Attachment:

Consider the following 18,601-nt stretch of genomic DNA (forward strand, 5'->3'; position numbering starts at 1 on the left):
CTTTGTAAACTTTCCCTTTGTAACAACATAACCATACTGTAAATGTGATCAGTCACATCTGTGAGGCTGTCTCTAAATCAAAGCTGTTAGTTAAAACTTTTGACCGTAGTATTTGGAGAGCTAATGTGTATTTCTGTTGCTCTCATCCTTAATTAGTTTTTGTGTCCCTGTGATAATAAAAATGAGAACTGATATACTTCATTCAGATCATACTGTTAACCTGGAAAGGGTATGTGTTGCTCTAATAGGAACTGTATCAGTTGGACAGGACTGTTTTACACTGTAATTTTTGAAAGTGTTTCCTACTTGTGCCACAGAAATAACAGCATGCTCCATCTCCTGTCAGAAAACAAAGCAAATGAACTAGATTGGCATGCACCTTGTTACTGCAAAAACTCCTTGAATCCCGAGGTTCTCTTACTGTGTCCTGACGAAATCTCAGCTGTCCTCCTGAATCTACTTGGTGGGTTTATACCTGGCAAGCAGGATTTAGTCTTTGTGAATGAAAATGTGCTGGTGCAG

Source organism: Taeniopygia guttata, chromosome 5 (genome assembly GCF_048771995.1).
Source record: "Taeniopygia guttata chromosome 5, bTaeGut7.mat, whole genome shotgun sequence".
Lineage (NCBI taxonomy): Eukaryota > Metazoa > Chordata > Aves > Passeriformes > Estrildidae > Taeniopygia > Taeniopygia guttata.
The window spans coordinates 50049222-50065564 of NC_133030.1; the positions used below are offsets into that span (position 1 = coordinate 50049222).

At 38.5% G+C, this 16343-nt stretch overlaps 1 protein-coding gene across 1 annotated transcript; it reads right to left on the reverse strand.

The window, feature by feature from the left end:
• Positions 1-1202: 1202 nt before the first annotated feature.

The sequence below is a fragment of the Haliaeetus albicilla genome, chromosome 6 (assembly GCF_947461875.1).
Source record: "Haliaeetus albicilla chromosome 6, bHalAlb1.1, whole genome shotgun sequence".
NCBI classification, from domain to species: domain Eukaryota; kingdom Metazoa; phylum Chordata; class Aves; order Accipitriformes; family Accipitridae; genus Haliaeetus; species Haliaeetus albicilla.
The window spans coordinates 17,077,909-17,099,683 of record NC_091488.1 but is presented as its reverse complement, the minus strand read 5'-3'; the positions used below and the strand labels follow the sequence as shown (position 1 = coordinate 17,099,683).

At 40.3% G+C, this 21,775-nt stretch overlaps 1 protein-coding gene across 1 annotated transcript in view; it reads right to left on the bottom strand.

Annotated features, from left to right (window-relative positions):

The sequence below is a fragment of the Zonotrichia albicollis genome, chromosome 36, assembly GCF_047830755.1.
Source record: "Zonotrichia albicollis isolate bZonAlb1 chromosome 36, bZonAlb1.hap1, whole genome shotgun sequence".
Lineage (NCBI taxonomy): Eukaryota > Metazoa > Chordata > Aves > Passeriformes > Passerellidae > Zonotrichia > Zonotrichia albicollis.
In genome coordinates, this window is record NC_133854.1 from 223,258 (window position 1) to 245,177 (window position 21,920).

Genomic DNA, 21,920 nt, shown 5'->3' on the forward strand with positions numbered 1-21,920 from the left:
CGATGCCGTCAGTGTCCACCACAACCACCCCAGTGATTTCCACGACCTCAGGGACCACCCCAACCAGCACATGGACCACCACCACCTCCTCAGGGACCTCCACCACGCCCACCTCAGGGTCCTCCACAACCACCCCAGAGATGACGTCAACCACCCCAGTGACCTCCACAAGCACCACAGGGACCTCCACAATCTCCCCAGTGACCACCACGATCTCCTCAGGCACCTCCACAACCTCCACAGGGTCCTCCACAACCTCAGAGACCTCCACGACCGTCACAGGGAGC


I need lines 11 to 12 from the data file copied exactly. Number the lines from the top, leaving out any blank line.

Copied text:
Source record: "Haliaeetus albicilla chromosome 6, bHalAlb1.1, whole genome shotgun sequence".
NCBI classification, from domain to species: domain Eukaryota; kingdom Metazoa; phylum Chordata; class Aves; order Accipitriformes; family Accipitridae; genus Haliaeetus; species Haliaeetus albicilla.